The celebration of October 31 - quite possibly because of its origin as a feast of the Druids - has been recently promoted by various groups "neo pagans", and in some cases even assumed the character of occult and satanic celebration. Hollywood contributes to this with several films, among which stands out the Halloween series, in which violence and killing plastics end up creating in the viewer a state of anguish and anxiety. Many of these films, despite the restrictions of view, end up being viewed by children, causing them fear and misconception of realidade.A connection with the celebration of evil and the occult is also proven by the fact that on the night of 31 take place in October in Ireland, the United States, Mexico and many other countries black masses and other meetings on this tipo.Na celebration of Halloween, we note the presence of many of these elements. The costumes, decorations and other items sold at this party are filled with witches, black cats, vampires, ghosts and all sorts of horrible monsters, which sometimes even have truly satanic connotations.
The lantern plant called "Jack O'Lantern" in English, in Portuguese called coca in Portugal and Pumpkin of Halloween in Brazil and is an ancestral tradition.
• Coca: bogeyman; empty pumpkin (or pot) with holes representing the eyes and mouth with a light inside, to frighten people at night; witch. • Priberam.Língua Portuguesa On-Line.
The night of witches, or nights of witchcraft, is a tradition almost forgotten Montalegre held in Vilar de Partridges and Fridays at 13 days.
The celebration begins with a supper of witches which is served in a broth of nettles and other dishes. The following is a ritual in which it is a prayer "With this lift spoons this flames light, that looks like part of Hell. Flee away witches'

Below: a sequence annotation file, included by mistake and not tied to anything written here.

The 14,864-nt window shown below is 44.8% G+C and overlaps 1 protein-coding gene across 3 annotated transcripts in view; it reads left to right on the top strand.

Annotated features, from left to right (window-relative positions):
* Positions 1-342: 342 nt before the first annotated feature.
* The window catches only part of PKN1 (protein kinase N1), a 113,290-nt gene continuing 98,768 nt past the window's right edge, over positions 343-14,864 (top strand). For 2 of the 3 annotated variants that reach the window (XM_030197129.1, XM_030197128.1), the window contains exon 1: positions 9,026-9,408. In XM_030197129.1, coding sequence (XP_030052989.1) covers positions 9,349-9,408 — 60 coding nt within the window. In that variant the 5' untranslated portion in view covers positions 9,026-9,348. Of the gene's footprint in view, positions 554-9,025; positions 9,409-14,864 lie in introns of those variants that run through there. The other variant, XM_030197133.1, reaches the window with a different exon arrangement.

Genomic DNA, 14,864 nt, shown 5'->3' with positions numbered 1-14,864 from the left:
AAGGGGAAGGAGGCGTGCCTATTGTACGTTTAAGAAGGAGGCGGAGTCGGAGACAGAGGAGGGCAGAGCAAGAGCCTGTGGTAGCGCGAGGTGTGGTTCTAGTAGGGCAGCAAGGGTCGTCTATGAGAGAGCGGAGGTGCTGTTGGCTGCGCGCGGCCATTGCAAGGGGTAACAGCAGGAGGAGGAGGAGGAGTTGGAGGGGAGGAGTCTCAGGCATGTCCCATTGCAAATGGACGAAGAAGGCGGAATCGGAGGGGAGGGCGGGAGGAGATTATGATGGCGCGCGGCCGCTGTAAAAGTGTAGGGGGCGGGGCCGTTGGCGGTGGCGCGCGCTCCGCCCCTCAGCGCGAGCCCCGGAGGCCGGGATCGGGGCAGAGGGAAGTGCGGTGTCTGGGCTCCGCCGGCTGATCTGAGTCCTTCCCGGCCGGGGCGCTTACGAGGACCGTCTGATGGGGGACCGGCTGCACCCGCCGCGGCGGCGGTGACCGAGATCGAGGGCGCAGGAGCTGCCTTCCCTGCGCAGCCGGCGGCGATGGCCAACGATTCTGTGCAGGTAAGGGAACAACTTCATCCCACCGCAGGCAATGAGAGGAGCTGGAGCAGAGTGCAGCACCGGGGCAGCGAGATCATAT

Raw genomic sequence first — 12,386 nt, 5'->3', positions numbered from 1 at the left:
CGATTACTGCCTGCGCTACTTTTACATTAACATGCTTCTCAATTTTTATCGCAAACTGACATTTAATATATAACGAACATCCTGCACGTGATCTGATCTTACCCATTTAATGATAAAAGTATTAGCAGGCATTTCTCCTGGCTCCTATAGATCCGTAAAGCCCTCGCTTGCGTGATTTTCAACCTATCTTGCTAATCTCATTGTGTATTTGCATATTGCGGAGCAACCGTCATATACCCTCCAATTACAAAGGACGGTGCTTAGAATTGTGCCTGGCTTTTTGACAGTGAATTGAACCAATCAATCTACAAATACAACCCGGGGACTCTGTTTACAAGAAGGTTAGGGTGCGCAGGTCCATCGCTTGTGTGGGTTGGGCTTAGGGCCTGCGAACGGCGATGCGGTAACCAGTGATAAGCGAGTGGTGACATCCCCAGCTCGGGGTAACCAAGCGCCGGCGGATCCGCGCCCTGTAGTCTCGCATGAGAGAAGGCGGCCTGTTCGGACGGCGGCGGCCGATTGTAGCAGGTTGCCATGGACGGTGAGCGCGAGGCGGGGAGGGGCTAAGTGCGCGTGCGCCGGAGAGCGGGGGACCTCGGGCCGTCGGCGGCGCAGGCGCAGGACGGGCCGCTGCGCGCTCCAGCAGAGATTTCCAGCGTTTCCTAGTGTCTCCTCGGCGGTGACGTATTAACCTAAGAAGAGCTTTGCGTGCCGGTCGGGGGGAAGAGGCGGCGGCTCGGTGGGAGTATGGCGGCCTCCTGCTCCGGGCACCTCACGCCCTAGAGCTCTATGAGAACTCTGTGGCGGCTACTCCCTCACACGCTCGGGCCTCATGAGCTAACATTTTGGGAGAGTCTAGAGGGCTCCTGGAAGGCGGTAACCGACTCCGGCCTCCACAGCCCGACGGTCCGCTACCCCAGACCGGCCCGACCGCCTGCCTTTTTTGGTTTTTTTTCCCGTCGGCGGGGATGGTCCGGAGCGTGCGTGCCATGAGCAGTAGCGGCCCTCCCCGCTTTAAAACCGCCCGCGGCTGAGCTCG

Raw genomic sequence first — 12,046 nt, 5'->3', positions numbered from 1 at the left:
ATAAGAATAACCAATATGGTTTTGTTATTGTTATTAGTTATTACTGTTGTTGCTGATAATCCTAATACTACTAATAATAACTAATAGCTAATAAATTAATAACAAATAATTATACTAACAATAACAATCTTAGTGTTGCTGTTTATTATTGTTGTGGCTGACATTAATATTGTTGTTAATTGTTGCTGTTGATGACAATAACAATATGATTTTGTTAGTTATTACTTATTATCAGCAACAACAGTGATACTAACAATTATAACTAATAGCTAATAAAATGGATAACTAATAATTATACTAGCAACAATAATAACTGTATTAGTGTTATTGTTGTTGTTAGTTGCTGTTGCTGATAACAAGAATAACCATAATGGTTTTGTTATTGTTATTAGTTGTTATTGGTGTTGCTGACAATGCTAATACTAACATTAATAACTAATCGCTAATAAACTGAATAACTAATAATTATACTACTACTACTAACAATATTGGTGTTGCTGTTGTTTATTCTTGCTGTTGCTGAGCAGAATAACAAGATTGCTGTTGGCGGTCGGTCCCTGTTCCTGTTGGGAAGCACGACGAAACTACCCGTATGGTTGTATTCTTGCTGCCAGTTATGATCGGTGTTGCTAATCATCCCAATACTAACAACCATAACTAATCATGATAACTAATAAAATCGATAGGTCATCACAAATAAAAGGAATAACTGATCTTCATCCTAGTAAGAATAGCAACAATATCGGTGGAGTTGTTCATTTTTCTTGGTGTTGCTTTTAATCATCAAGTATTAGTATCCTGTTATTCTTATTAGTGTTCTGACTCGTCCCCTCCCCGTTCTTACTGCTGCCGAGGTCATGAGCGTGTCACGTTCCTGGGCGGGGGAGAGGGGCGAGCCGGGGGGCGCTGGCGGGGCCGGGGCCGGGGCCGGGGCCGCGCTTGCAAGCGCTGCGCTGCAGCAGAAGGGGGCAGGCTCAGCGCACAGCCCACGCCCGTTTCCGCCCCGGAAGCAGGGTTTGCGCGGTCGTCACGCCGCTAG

Then follows the "great burning of witches", which prepares and serves up a magic-based spirits heated cauldron called "burning of the Other World." While the potion in the cauldron is heated reads as exorcism:
"Frogs and witches, and mouchos crujir, demonho, imps and Dianha, Spirtos eneboadas beigas of crows, magpies and gentle, the spells mezinheiras, errant fire of rotten handed bored, little light of errant animals, light penantes dead, evil eye , black inveija, dead air, and lightning Trevões, shrill moucho, sinful bad language married woman cum belho home. Vade retro Satan pras cagadeiras rocks! "
Two other magical drinks prepared and served during the "great burning of witches" are the "Wine blessed by the Devil" and "Liquor Stand Pau.
The celebration of the fire goes back more than fifty years old and comes from "[n] a ritual that was done in the winters to cure colds, catarrh, colds. Chimera was brandy in a saucepan. And since there was no electric light, but only by candlelight, everyone enjoyed with the guys that our dismal yellowish suggested, faces unearthed, the witch, "the priest of the Lord of Partridges.